let private addProbability (key:string) value (probabilityTable:Map<string, Map<string, float>>) length =
let mainKey = Char.ToString key.[0]
let subKey = key.[1..]
match Seq.forall Char.IsLower subKey with
| false -> probabilityTable // do not add a subkey containing a white space
| _ -> match probabilityTable.ContainsKey(mainKey) with
| true -> let subMap = Map.find mainKey probabilityTable
match subMap.ContainsKey(subKey) with
| true -> failwithf "subkey %s already added in probabilityTable" subKey
| false -> let newSubMap = subMap.Add(subKey, value)
probabilityTable.Add(mainKey, newSubMap)
| false -> let subMap = Map.empty.Add(subKey, value)
probabilityTable.Add(mainKey, subMap)
// Cumulate the submap to transform to probabilities of the form 0.75 0.25 0.0.
// Notice that the order is decreasing. Instead of using the more tradational increasing order
// of 0.25 0.75 1.0, we are presenting the values in decreasing order starting from 1 to make
// picking the right value easier later on. When we will pick the letters we will draw a random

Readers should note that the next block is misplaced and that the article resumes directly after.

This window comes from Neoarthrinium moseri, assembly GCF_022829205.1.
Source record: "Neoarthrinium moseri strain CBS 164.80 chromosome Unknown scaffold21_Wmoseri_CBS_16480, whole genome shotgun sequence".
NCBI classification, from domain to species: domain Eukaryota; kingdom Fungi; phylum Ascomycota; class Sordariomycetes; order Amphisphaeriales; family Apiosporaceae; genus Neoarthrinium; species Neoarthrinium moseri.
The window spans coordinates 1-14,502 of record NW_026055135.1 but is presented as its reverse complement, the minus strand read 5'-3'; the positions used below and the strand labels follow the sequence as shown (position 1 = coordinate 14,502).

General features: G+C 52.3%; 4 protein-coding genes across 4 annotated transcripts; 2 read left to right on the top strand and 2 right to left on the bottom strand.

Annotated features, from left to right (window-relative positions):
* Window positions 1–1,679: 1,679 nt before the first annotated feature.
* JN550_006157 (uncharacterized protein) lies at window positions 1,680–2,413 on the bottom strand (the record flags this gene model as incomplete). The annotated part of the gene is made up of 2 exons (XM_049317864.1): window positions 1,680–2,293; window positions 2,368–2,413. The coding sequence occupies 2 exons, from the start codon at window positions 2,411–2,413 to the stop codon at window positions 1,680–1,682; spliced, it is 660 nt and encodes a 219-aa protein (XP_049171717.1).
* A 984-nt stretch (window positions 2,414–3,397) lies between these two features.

// number and check if it is greater than the value.
let private cumulate map =
let total = Map.fold (fun acc key value -> acc + value) 0.0 map
let _, cumulativeSubMap =
// map into probability
Map.map (fun key value -> value / total) map
// fold into a cumulative probability result
|> Map.fold (fun (t, (m:Map<string, float>)) key value ->
(t value, m.Add(key, t value))
) (1.0, Map.empty)
Map.map (fun key (value:float) -> Math.Round(value, 6)) cumulativeSubMap
// Given an input string creates a probability table for the different letters in the string.
let buildProbabilityTable (input:string) length : ProbabilityTable =
let nameLengths = getNameLengthInfo input
let occurrencesTable = countOccurrences (input.ToLower()) Map.empty length
let adjLen = length 1
let table = Map.fold (fun acc key value -> addProbability key value acc adjLen)
Map.empty occurrencesTable
|> Map.map (fun key value -> cumulate value)
{ probabilities = table; nameLengthInfo = nameLengths }
// Given an input file path, creates a probability table calling buildProbabilityTable